As the New Orleans Baby Cakes prepared for Thursday's 2019 season opener, outfielder Austin Dean was asked how he felt being chosen the Miami Marlins' 2018 Minor League Player of the Year.
“It was good to see all my hard work pay off like that,” said Dean, who went from Double-A Jacksonville to Triple-A New Orleans to the Marlins last season. “It was cool. It's a good award, but it's one you only want to win once.”
Baby Cakes first-year manager Keith Johnson said Dean shouldn't have any worries concerning that.
“He may not be here more than a couple of weeks,” said Johnson, who watched Dean during the Marlins' spring training. “I've managed against him, and I saw him in spring training. He can just flat-out hit.”
Dean was expected to be Miami's starting left fielder this season after hitting a combined .345 last season in stints with Jacksonville and his first season in Triple A. He knew he had to impress the Marlins to the point of leaving no doubt during spring training, and he did his part. In 16 games, Dean batted .364 (12-for-33). However, he was optioned to the Baby Cakes on March 21.
The Marlins had signed 38-year-old free agent outfielder Curtis Granderson and opted for his experience. Although Granderson, who had played with the Toronto Blue Jays, batted just .156 (5-for-32) in 12 spring games, he was expected to make the Marlins' roster from the beginning of camp.
Dean seems to be taking it in stride.
“I'm not ownership,” said Dean, who was drafted in the fourth round as a corner infielder from Klein Collins High School near Houston and turned down a scholarship offer to the University of Texas. “I don't control the roster or anything like that. I'm a player. Wherever they tell me to go, and I'm going to play, and whenever my time comes, I'll be ready.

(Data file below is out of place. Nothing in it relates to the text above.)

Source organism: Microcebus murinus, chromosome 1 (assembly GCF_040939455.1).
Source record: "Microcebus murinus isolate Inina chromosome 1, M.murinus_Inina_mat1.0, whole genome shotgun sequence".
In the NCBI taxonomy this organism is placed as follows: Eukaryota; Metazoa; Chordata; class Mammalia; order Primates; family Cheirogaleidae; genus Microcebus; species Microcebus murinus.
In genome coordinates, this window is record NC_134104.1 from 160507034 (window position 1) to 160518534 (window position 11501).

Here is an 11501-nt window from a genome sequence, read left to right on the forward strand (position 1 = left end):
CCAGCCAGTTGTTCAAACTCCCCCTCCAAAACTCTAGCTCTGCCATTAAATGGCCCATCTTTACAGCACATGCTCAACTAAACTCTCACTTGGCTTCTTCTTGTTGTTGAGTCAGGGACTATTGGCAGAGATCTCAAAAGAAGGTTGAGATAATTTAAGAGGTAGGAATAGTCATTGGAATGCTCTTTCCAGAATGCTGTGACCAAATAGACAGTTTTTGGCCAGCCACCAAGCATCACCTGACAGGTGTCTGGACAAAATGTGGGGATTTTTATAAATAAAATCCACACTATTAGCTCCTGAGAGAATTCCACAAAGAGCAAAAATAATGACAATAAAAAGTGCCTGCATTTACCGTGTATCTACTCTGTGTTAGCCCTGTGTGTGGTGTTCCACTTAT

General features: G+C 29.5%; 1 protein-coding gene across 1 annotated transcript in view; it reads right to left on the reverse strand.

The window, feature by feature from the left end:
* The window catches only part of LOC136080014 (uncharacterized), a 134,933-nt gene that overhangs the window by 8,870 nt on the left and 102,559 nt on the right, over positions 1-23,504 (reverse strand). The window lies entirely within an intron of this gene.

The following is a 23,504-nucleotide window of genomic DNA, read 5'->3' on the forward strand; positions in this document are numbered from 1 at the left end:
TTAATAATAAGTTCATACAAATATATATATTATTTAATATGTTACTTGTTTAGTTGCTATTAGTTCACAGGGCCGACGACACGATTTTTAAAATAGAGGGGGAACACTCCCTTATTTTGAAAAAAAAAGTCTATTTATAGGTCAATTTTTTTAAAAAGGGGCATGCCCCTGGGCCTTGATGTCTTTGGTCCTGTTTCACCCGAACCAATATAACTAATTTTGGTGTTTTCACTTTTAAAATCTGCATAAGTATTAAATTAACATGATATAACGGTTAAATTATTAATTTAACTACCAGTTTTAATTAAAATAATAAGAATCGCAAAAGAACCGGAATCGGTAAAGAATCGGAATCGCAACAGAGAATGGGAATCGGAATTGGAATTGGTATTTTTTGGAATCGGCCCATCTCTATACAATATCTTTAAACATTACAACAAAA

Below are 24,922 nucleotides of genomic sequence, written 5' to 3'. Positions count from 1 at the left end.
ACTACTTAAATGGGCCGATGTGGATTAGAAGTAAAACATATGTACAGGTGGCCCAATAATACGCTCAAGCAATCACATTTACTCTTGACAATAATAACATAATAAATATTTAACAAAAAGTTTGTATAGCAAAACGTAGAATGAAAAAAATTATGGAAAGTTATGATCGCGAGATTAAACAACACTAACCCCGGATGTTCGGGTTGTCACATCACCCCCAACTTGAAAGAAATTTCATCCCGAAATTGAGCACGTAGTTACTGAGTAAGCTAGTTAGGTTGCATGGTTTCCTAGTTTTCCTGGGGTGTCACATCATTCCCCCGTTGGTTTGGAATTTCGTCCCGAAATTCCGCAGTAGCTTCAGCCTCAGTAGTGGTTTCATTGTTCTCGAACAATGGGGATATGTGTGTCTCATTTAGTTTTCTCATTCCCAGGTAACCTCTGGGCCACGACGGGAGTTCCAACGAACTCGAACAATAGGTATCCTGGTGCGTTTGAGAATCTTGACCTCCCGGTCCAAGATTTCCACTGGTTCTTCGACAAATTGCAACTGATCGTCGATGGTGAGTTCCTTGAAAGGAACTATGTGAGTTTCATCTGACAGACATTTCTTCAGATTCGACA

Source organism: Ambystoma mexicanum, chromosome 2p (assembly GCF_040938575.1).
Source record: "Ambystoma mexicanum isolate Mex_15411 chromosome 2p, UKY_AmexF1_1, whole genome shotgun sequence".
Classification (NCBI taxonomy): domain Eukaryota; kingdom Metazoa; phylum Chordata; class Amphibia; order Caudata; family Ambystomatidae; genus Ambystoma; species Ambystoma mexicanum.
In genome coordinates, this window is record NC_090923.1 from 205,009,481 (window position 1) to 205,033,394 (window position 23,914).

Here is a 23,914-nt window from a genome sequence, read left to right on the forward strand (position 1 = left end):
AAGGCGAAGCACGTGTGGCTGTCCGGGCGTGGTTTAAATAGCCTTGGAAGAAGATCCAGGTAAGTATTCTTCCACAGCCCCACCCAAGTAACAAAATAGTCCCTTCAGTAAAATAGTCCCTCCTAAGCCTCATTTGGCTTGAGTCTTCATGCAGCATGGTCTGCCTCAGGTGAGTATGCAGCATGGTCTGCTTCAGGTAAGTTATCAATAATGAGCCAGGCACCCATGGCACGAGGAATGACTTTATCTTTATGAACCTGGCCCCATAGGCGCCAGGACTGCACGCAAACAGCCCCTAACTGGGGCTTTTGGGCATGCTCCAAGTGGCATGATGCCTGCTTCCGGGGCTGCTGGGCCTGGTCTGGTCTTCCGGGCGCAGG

“I went from Double A to Triple to the big leagues last year, so it was an awesome experience. Just being up there was very eye-opening, so I'm just looking forward to being here, playing, getting some games in and being called up soon.”
If history is any indication, that may well take place for Dean. His big 2018 season was somewhat of a reset. In 2017, he had a broken wrist after an outfield collision on April 12 and played in 61 games in his first season with Jacksonville.
That ended a three-season streak of being selected as a Minor League All-Star. However, Dean made up for it right off the bat in 2018. In the first 22 games with Jacksonville, he batted .420 (34-for-81) with three home runs, eight doubles and a triple and was chosen Southern League Player of the Month for April.
He was called up to the Baby Cakes on April 29, and it didn't take long to adjust to Triple A pitching. He went 2-for-4 in his debut at Nashville. He was the Pacific Coast League Player of the Week for June 6-12 after leading the league for that period in batting average (.647), on-base percentage (.700), slugging percentage (1.353) and total bases (23).
Dean wound up leading the Cakes with a .326 average, fourth in the PCL, after getting 39 multiple-hit games. He received his first call up to Miami on Aug. 15. He played in 34 games and batted .221, with four homers, four doubles, 14 RBIs, 16 runs. Just as important, he struck out just 22 times. In training camp, he had four strikeouts.
“I just get up there and hit,” he said. “Whenever I'm thinking too much up there, I just step out of the batter's box and reset.”
Asked what Dean needs to work on to get back to Miami and stay,
Johnson said, “All he needs is the opportunity.”
Dean agreed, but said he'd like to continue working becoming a better defensive outfielder.
“There's not really a lot (to work on),” he said. “I was a new outfielder when I got drafted. I've spent a lot of time out there. I'd been really bad in the outfield but over the years I've had a lot of coordinators and a lot of coaches help me out. So, I feel my game in the outfield has gotten a lot better than what it was.”
Dean smiles at the mention of the Baby Cakes' outfield. He will be starting along with Monte Harrison and center fielder Isaac Galloway.
“This will be Monte's first year in Triple A,” Dean said. “I played with him a little bit in Double A. He's a very good outfielder, very good hitter. Isaac is back; he can cover just about everything out there.
“As a team, everybody here was together in spring camp. So we got to know each other. We already have a good camaraderie, good chemistry. It's like we all know each other.”